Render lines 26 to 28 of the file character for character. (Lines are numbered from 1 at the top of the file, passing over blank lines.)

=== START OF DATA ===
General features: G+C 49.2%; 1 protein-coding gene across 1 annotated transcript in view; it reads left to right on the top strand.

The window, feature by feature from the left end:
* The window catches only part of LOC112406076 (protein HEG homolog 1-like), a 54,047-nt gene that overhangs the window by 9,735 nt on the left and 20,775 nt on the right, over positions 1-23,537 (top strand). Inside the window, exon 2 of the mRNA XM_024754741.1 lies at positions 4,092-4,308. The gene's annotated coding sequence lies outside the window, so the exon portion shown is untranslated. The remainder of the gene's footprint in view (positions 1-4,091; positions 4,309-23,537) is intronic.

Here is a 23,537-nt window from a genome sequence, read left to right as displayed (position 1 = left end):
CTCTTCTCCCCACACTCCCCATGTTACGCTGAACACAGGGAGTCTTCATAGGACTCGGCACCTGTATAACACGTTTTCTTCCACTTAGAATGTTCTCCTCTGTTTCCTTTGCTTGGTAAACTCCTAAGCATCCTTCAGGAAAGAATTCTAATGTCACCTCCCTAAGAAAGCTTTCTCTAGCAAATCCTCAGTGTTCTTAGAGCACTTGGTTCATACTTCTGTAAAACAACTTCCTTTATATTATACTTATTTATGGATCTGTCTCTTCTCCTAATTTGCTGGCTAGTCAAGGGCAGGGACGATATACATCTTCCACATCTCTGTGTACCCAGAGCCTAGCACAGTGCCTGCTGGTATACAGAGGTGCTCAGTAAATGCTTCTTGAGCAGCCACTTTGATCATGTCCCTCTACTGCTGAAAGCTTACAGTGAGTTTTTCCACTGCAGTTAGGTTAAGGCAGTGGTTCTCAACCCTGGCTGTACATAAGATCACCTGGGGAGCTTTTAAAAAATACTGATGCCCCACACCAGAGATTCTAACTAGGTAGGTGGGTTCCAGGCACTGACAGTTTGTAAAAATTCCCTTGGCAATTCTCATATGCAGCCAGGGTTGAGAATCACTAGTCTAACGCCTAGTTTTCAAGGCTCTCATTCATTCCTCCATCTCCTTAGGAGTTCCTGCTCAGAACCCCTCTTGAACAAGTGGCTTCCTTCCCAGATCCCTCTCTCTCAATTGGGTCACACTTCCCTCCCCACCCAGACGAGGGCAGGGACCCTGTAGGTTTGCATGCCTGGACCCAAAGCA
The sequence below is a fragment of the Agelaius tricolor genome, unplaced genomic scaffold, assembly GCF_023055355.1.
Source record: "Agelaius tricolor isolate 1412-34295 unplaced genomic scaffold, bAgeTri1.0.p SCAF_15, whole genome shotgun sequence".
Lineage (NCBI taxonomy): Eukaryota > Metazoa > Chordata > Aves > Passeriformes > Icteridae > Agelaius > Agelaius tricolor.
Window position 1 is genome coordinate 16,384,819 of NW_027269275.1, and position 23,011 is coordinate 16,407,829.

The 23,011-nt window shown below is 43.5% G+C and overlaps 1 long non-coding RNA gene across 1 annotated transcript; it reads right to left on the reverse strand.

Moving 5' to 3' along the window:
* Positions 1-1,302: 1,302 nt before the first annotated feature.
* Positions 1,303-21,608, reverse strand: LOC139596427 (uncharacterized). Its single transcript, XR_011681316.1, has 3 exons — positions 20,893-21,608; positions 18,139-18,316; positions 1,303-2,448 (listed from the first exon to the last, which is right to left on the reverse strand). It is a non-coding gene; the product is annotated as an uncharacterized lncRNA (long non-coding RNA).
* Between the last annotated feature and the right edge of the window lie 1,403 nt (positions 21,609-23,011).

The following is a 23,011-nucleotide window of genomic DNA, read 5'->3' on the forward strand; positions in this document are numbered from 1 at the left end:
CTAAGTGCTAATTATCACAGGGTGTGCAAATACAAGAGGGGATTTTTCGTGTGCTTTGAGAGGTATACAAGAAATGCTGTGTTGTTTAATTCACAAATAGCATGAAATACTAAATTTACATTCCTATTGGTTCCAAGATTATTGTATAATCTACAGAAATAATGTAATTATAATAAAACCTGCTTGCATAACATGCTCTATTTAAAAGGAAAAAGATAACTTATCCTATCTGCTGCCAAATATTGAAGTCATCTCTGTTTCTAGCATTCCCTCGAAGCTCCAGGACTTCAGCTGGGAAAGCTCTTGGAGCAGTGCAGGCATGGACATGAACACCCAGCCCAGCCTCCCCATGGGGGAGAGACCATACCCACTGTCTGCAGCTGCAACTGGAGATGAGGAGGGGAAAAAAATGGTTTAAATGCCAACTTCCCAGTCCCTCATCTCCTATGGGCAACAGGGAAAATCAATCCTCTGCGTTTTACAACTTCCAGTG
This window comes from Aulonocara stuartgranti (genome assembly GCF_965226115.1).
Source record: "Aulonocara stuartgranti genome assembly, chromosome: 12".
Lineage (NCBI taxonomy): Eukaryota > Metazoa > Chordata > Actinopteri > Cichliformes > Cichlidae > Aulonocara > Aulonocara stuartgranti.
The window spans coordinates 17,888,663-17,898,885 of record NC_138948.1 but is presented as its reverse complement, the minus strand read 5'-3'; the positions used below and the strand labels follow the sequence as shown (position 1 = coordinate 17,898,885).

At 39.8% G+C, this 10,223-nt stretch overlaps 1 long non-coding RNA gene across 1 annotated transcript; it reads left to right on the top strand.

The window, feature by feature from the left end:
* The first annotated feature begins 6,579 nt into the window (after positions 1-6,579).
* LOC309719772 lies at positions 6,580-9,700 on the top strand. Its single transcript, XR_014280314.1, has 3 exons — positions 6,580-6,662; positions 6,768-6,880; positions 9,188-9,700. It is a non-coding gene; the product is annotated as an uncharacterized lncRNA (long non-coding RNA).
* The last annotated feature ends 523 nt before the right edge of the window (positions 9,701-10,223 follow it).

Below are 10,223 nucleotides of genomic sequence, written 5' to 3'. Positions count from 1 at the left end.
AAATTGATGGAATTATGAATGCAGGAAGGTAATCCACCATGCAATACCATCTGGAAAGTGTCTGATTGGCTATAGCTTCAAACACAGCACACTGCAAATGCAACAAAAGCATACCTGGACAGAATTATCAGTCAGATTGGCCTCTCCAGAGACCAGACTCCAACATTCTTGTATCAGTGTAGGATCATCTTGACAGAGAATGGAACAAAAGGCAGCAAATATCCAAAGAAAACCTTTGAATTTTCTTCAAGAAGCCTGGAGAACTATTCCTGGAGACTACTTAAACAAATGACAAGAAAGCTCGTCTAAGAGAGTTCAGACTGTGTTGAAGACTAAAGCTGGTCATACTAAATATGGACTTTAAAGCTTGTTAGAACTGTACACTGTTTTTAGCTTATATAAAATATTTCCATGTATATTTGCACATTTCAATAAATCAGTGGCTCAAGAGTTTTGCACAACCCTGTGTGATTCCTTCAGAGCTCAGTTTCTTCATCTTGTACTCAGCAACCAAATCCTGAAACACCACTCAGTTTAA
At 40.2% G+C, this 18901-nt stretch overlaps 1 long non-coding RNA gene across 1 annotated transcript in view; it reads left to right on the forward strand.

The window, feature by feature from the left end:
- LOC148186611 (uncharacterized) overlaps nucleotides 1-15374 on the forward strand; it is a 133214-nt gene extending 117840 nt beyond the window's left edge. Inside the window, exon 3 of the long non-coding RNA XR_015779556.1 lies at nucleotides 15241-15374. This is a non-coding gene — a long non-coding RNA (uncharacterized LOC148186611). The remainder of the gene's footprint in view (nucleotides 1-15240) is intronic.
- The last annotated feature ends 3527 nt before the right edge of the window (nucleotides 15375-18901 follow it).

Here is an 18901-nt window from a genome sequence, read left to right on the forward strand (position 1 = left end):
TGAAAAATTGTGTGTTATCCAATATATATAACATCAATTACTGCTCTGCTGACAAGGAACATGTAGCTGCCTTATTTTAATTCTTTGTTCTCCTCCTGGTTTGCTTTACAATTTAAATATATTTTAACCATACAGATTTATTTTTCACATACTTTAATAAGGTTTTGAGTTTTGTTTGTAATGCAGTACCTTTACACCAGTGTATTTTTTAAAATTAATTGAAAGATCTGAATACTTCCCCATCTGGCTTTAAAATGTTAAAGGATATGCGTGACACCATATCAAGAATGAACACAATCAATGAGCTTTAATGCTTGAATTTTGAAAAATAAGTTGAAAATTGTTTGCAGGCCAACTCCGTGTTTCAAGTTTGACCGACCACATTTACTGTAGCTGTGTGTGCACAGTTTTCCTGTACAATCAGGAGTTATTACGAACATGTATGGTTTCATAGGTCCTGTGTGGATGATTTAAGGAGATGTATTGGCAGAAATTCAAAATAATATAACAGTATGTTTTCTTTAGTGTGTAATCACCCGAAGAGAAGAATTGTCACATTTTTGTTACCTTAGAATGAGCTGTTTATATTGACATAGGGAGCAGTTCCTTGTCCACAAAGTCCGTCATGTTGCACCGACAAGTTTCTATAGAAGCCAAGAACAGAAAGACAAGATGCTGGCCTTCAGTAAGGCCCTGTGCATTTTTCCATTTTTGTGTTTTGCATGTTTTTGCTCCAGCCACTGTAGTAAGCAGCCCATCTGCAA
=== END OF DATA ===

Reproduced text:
Below are 10,223 nucleotides of genomic sequence, written 5' to 3'. Positions count from 1 at the left end.
AAATTGATGGAATTATGAATGCAGGAAGGTAATCCACCATGCAATACCATCTGGAAAGTGTCTGATTGGCTATAGCTTCAAACACAGCACACTGCAAATGCAACAAAAGCATACCTGGACAGAATTATCAGTCAGATTGGCCTCTCCAGAGACCAGACTCCAACATTCTTGTATCAGTGTAGGATCATCTTGACAGAGAATGGAACAAAAGGCAGCAAATATCCAAAGAAAACCTTTGAATTTTCTTCAAGAAGCCTGGAGAACTATTCCTGGAGACTACTTAAACAAATGACAAGAAAGCTCGTCTAAGAGAGTTCAGACTGTGTTGAAGACTAAAGCTGGTCATACTAAATATGGACTTTAAAGCTTGTTAGAACTGTACACTGTTTTTAGCTTATATAAAATATTTCCATGTATATTTGCACATTTCAATAAATCAGTGGCTCAAGAGTTTTGCACAACCCTGTGTGATTCCTTCAGAGCTCAGTTTCTTCATCTTGTACTCAGCAACCAAATCCTGAAACACCACTCAGTTTAA
At 40.2% G+C, this 18901-nt stretch overlaps 1 long non-coding RNA gene across 1 annotated transcript in view; it reads left to right on the forward strand.